I am a recent graduate of William and Mary with a double major in environmental science and policy and public policy. I will be an energy blogger. How can the U.S. reduce its dependence on foreign oil? Is green technology going to happen sooner than we think? What kind of message is needed to sell individuals on the need to stop drill baby drill? These are some of the questions I'd like to ex...
High Speed Rail: Europe's Revolution that needs to Spread to the U.S.
President Obama has pledged $8 billion in stimulus funds for high speed rail--a great start, but in all likelihood short of what is needed to truly amp up and make the U.S. a leader in high speed rail like Western Europe already is. While the U.S. is just getting started, the European's have already established a foothold and made a much larger commitment to high speed rail than the U.S. Instead of stopping with what they already have, Europe has pledged to make trains even faster and the network system far more expansive.
For example, in Europe what is happening is nothing short of a continuing revolution in innovation of the high speed rail system from which the U.S. can learn, whereby "national governments and the European Union are pouring billions of euros into high-speed rail networks that are almost triple-from 3800 miles today to 11,000 miles by 2025. High-tech new tracks are traveled by ever-faster trains, with the latest generation designed to make trips of 620 miles in three hours." By contrast, the U.S. lags far behind with their rail system in terms of having trains like Amtrak which are relatively slow by comparison. Nevertheless, President Obama's 8 billion is clearly a good start, but there is no way that it is enough to get a large network with those types of dollars up and running.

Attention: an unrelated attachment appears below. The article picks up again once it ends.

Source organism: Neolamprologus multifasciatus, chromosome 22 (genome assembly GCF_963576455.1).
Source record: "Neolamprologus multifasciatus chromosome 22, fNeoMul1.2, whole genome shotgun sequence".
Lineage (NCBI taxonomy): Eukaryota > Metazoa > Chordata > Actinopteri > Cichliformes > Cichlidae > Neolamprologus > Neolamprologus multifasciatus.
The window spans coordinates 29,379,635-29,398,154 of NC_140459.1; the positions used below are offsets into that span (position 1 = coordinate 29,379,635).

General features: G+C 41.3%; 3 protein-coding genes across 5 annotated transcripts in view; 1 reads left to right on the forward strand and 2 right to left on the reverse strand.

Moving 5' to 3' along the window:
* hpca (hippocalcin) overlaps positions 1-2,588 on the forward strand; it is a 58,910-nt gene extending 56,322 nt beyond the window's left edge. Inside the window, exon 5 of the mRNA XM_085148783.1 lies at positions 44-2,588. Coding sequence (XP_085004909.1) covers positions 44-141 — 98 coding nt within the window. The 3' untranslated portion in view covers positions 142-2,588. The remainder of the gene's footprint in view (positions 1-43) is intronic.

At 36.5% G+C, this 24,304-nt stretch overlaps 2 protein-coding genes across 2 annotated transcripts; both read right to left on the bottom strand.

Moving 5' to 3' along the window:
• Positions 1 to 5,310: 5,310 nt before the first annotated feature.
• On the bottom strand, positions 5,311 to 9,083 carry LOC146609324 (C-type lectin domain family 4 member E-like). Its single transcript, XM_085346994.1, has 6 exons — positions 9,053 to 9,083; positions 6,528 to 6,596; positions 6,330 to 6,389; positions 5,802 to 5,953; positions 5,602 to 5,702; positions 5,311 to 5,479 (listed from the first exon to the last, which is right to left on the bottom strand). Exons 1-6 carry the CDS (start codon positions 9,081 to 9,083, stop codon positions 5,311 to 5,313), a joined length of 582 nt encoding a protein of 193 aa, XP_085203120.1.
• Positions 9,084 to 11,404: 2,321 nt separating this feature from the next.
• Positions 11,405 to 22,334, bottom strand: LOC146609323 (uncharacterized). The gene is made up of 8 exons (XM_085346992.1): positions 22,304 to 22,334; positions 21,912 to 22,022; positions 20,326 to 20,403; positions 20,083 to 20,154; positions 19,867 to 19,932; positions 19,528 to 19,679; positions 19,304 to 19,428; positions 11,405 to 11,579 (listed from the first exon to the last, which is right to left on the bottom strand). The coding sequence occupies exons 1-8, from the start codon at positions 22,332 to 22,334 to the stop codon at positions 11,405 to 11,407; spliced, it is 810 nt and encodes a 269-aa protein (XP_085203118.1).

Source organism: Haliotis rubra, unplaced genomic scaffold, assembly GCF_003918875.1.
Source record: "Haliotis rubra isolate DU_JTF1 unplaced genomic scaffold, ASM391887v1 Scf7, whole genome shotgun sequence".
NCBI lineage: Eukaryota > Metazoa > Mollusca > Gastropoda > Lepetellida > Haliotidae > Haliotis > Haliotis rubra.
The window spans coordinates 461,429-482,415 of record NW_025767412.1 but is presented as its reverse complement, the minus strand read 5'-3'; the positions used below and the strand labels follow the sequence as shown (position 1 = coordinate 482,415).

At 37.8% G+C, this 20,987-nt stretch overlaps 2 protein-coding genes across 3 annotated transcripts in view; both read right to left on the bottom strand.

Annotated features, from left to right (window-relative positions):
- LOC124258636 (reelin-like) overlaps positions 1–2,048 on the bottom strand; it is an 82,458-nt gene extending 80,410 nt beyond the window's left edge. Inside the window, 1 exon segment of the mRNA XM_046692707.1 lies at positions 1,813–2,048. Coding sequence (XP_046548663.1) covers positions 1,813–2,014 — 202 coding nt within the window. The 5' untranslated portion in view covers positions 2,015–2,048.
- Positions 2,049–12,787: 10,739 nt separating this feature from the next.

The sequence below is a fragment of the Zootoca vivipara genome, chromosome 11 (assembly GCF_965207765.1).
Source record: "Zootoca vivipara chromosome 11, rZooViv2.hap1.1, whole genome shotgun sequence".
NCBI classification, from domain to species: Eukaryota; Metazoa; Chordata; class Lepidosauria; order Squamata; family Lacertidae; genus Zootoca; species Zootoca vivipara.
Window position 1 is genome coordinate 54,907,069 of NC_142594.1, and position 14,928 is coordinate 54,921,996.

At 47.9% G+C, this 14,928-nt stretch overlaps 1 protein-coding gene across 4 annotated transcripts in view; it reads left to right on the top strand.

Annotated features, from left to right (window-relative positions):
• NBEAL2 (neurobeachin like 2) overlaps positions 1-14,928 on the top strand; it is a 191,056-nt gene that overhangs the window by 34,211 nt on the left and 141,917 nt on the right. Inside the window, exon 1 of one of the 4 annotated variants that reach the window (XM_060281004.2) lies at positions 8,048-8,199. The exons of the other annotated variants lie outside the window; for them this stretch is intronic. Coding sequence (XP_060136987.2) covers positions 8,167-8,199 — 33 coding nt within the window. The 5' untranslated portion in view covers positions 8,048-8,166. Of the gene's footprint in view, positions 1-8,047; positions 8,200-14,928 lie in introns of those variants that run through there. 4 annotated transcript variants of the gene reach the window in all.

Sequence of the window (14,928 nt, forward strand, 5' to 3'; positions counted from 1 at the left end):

In particular, the U.S.'s commitment of $8 billion falls very short as Spain, for example, "In the next 10 years, plans to spend $150 billion, half of the nation's transportation budget, on rail infrastructure." As such, what Europe is doing that the U.S. is currently not is making both a financial commitment and laying the groundwork not only for faster trains than they already have. Europe's innovation can be seen in their commitment to go even faster so that people can travel between major cities even faster than they have been doing for the past few years.
Furthermore, the fact that some European Countries like Spain are devoting a lot of their transportation budget just to rail shows a serious commitment, initiative, and drive to go green in the 21st Century by taking even more people off the roads in favor of taking high speed rail. While a poor economy may be a convenient excuse among some politicians to say that it is too expensive to invest in public transit, what they fail to see is that with investments in innovative technologies come thousands of jobs which in turn improves the economic situation in the U.S. Therefore, high speed rail makes both environmental and economic sense to invest in--far more than $8 billion already allocated by the Obama Administration.
Photo Credit: Miroslav.broz